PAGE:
The author is China International Capital Corporation (CICC) analyst Liu Gang
Overseas-listed Chinese companies are concentrated in Hong Kong and U.S. stock exchanges. Hong Kong-listed Chinese companies are mostly state-owned enterprises or conglomerates, mostly in the finance, telecom and energy sectors. U.S.-listed Chinese companies are of smaller sizes and mostly in the IT and Internet industries.
U.S.-listed Chinese companies have the best liquidity with high trading volumes. Its average single company daily trading volume is about two times of the Chinese A-share market. Hong Kong-listed Chinese companies have the lowest trading volume among the three markets.
Hong Kong is still the number one location for Chinese companies that are listing overseas. Nine of the top 10 biggest Chinese overseas IPO in 2013 were listed on the Hong Kong Stock Exchange, with JD.com the only exception with its NASDAQ float.
Since Sina Corp. listed in the U.S. in 2000, U.S.-listed Chinese companies have gone through difference phrases of development. Currently, there are 186 Chinese companies listed in the U.S., with 64% listed on the NASDAQ. Overall, these companies show great diversity in terms of their sectors, market cap, liquidity and valuations.
There are two paths for a Chinese company to list in the U.S., either through a direct IPO or a reverse merger. A direct IPO has strict requirements, which also comes with a higher price tag and a longer process.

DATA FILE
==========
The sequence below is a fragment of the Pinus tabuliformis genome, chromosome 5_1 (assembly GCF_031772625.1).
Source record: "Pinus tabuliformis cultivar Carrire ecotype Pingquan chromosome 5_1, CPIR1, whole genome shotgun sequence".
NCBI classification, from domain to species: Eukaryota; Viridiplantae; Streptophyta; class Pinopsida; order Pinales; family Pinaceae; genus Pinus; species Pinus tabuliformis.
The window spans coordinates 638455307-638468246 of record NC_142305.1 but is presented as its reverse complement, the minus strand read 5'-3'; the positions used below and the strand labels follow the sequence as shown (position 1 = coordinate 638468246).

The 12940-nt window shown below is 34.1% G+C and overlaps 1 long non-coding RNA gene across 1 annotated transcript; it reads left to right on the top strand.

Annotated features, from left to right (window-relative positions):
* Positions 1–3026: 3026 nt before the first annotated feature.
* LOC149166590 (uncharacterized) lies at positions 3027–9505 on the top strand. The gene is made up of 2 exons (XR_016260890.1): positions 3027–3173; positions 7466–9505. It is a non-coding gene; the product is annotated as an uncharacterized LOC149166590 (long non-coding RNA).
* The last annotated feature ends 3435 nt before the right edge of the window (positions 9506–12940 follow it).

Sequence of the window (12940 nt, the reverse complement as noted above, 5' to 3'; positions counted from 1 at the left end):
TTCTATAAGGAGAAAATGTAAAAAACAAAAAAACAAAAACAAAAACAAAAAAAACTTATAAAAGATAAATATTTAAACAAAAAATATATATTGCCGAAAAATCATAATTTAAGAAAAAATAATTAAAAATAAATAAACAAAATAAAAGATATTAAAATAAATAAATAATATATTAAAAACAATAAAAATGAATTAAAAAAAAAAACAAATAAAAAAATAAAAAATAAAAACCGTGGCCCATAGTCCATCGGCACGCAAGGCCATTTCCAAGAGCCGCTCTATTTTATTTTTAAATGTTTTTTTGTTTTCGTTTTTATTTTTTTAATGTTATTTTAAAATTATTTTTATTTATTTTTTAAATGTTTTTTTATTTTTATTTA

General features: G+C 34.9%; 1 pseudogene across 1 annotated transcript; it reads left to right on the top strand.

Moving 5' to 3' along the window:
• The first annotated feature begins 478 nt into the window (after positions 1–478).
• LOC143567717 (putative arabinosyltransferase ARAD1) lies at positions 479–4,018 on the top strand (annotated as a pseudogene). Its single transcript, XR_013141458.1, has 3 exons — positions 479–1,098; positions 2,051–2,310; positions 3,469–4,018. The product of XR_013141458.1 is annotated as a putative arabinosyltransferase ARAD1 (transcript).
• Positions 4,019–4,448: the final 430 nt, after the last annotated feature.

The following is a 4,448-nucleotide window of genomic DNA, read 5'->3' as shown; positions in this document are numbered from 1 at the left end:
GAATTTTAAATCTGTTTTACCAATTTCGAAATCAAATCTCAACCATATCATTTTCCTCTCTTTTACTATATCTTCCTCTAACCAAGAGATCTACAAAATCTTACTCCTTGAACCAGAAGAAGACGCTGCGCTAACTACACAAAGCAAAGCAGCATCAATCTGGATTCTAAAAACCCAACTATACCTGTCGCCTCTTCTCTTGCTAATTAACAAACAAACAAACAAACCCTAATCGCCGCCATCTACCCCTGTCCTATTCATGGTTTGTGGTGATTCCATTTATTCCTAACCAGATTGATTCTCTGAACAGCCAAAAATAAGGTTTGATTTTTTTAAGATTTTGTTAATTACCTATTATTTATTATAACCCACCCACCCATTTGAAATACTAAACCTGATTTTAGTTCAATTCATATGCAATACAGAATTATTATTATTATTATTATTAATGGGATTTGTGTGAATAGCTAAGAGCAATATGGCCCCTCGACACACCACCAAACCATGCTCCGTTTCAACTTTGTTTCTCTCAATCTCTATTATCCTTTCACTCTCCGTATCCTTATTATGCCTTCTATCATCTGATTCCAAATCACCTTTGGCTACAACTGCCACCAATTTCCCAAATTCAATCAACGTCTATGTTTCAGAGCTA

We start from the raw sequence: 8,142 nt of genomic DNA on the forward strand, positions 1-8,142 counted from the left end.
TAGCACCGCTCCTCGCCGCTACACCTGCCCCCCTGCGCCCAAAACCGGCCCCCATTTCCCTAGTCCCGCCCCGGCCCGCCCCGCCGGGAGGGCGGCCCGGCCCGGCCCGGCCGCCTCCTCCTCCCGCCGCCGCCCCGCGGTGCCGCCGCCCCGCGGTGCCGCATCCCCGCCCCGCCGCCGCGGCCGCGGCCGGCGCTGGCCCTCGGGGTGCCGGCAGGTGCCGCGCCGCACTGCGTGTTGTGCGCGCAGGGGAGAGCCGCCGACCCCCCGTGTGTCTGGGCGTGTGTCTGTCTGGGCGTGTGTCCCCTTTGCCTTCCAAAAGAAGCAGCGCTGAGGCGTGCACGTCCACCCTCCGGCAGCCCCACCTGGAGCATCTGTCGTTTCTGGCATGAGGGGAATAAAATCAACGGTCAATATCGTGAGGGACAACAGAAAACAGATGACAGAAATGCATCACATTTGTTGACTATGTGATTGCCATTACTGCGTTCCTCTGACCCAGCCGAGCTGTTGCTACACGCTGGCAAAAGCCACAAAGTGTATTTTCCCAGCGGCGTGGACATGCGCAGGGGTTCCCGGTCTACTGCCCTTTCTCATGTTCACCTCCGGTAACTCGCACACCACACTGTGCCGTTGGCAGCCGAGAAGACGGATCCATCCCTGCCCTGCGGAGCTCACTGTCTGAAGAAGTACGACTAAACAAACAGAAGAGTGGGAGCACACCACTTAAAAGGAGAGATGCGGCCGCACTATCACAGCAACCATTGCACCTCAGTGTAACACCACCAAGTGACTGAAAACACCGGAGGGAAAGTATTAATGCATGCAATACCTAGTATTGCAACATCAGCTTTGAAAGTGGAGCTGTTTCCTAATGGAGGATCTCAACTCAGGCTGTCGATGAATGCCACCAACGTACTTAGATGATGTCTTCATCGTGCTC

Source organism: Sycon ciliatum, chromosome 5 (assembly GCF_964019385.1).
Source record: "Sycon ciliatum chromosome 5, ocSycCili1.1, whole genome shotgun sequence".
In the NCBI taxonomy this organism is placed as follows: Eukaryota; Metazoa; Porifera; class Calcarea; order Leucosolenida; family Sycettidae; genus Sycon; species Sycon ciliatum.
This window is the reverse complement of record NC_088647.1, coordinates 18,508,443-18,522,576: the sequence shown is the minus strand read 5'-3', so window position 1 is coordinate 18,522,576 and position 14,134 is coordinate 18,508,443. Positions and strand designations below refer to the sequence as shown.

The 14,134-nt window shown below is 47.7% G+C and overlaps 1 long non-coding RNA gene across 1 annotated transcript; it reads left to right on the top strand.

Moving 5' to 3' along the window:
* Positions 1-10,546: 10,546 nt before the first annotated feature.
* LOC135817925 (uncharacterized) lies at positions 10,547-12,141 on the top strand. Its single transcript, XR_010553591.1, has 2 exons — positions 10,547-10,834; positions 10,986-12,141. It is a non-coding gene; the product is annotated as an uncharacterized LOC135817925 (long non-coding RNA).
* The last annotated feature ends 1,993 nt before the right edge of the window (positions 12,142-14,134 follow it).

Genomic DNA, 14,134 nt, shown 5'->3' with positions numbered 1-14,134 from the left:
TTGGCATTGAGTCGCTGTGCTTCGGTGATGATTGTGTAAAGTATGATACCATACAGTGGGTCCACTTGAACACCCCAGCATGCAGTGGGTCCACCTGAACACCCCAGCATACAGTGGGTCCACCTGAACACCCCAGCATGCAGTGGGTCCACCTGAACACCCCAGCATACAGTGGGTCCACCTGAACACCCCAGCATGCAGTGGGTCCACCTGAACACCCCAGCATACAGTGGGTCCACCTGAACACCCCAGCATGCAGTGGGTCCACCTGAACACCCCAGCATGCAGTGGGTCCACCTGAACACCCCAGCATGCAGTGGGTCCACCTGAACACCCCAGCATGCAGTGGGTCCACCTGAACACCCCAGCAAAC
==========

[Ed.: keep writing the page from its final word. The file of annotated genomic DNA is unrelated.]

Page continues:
A reserve Merger is much more economical and takes less time. It is also relatively easy for companies to transfer from the Over-The-Counter market to the main board. Therefore, many small Chinese companies prefer to complete U.S. IPOs through reverse merger.
Because of this, many of these companies do not have solid accounting and corporate governance. Most U.S.-listed Chinese companies that have been accused of accounting wrongdoings fall under this category.
In terms of performance, we found that despite a dramatic correction during 2011 when accounting scandals damaged investor confidence, the NASDAQ Golden Dragon China Index (HXC) has performed much better than the NASDAQ on an accumulated return basis since 2001. In terms of liquidity, there is not much difference between the HXC and the NASDAQ.
But HXC has a much higher volatility than the NASDAQ index. HXC also has a high correlation with the NASDAQ index at around 79%. This correlation is higher than the relationship between HXC and China’s ChiNext market.
HXC’s overall valuation, after some recent climb, has reached 19.7 times P/E (price earning ratio), higher than the average of 15.3 times P/E ratio for the group, and also higher than NASDAQ’s 18.8 times.
Within the HXC, the Internet e-commerce sector recorded the best performance year-to-date, up 53%, due to recent new IPOs such as JD.com and Jumei International Holding Ltd. Looking at the fundamentals, hotels, food and beverages, entertainment sectors had the highest growth in terms of net earnings during the first quarter.